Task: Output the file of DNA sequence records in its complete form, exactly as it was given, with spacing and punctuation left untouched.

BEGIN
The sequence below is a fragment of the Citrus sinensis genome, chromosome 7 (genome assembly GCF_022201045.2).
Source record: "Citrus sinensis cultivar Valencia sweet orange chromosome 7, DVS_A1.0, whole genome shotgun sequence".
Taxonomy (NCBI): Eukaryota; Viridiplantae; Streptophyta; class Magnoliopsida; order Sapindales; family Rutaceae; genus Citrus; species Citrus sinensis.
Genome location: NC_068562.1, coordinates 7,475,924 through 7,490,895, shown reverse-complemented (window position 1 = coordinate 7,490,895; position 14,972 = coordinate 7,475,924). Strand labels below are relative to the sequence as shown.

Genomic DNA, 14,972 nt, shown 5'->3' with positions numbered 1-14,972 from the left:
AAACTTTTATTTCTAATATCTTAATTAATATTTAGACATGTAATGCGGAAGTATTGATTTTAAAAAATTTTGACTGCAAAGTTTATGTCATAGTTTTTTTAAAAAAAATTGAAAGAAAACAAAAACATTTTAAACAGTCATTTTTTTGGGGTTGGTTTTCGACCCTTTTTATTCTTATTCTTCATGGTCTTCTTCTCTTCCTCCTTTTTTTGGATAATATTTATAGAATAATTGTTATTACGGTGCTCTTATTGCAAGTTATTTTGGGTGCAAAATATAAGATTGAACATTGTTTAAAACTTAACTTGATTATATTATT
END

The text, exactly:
The sequence below is a fragment of the Citrus sinensis genome, chromosome 7 (genome assembly GCF_022201045.2).
Source record: "Citrus sinensis cultivar Valencia sweet orange chromosome 7, DVS_A1.0, whole genome shotgun sequence".
Taxonomy (NCBI): Eukaryota; Viridiplantae; Streptophyta; class Magnoliopsida; order Sapindales; family Rutaceae; genus Citrus; species Citrus sinensis.
Genome location: NC_068562.1, coordinates 7,475,924 through 7,490,895, shown reverse-complemented (window position 1 = coordinate 7,490,895; position 14,972 = coordinate 7,475,924). Strand labels below are relative to the sequence as shown.

Genomic DNA, 14,972 nt, shown 5'->3' with positions numbered 1-14,972 from the left:
AAACTTTTATTTCTAATATCTTAATTAATATTTAGACATGTAATGCGGAAGTATTGATTTTAAAAAATTTTGACTGCAAAGTTTATGTCATAGTTTTTTTAAAAAAAATTGAAAGAAAACAAAAACATTTTAAACAGTCATTTTTTTGGGGTTGGTTTTCGACCCTTTTTATTCTTATTCTTCATGGTCTTCTTCTCTTCCTCCTTTTTTTGGATAATATTTATAGAATAATTGTTATTACGGTGCTCTTATTGCAAGTTATTTTGGGTGCAAAATATAAGATTGAACATTGTTTAAAACTTAACTTGATTATATTATT